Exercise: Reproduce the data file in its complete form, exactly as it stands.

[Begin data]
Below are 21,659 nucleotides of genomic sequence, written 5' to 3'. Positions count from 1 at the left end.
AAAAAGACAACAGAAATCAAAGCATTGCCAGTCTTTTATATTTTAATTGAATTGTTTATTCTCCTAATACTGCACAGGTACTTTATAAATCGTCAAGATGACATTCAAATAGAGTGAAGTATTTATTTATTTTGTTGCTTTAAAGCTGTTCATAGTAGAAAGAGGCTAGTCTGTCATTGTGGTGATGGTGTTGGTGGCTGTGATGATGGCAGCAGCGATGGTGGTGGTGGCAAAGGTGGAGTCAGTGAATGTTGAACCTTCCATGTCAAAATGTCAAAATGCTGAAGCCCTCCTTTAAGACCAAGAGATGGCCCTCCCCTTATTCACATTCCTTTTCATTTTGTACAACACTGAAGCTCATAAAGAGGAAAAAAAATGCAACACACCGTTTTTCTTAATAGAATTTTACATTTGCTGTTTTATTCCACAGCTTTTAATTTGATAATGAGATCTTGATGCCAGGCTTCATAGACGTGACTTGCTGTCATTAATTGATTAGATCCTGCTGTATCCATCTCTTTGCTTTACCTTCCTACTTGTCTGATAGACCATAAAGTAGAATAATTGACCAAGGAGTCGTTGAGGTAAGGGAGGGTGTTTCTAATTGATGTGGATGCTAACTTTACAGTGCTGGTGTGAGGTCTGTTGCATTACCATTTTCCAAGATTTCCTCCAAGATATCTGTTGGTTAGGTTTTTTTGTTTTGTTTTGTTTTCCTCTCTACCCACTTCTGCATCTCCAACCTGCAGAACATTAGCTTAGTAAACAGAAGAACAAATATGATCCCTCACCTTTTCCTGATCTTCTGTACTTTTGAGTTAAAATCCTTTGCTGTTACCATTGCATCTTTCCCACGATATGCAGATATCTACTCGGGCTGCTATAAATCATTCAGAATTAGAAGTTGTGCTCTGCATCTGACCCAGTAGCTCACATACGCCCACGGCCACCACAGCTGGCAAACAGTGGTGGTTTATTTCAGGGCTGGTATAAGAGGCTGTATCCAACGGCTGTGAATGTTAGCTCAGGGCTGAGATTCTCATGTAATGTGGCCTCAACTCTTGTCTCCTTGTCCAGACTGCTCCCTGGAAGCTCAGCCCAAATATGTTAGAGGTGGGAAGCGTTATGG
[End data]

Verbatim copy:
Below are 21,659 nucleotides of genomic sequence, written 5' to 3'. Positions count from 1 at the left end.
AAAAAGACAACAGAAATCAAAGCATTGCCAGTCTTTTATATTTTAATTGAATTGTTTATTCTCCTAATACTGCACAGGTACTTTATAAATCGTCAAGATGACATTCAAATAGAGTGAAGTATTTATTTATTTTGTTGCTTTAAAGCTGTTCATAGTAGAAAGAGGCTAGTCTGTCATTGTGGTGATGGTGTTGGTGGCTGTGATGATGGCAGCAGCGATGGTGGTGGTGGCAAAGGTGGAGTCAGTGAATGTTGAACCTTCCATGTCAAAATGTCAAAATGCTGAAGCCCTCCTTTAAGACCAAGAGATGGCCCTCCCCTTATTCACATTCCTTTTCATTTTGTACAACACTGAAGCTCATAAAGAGGAAAAAAAATGCAACACACCGTTTTTCTTAATAGAATTTTACATTTGCTGTTTTATTCCACAGCTTTTAATTTGATAATGAGATCTTGATGCCAGGCTTCATAGACGTGACTTGCTGTCATTAATTGATTAGATCCTGCTGTATCCATCTCTTTGCTTTACCTTCCTACTTGTCTGATAGACCATAAAGTAGAATAATTGACCAAGGAGTCGTTGAGGTAAGGGAGGGTGTTTCTAATTGATGTGGATGCTAACTTTACAGTGCTGGTGTGAGGTCTGTTGCATTACCATTTTCCAAGATTTCCTCCAAGATATCTGTTGGTTAGGTTTTTTTGTTTTGTTTTGTTTTCCTCTCTACCCACTTCTGCATCTCCAACCTGCAGAACATTAGCTTAGTAAACAGAAGAACAAATATGATCCCTCACCTTTTCCTGATCTTCTGTACTTTTGAGTTAAAATCCTTTGCTGTTACCATTGCATCTTTCCCACGATATGCAGATATCTACTCGGGCTGCTATAAATCATTCAGAATTAGAAGTTGTGCTCTGCATCTGACCCAGTAGCTCACATACGCCCACGGCCACCACAGCTGGCAAACAGTGGTGGTTTATTTCAGGGCTGGTATAAGAGGCTGTATCCAACGGCTGTGAATGTTAGCTCAGGGCTGAGATTCTCATGTAATGTGGCCTCAACTCTTGTCTCCTTGTCCAGACTGCTCCCTGGAAGCTCAGCCCAAATATGTTAGAGGTGGGAAGCGTTATGG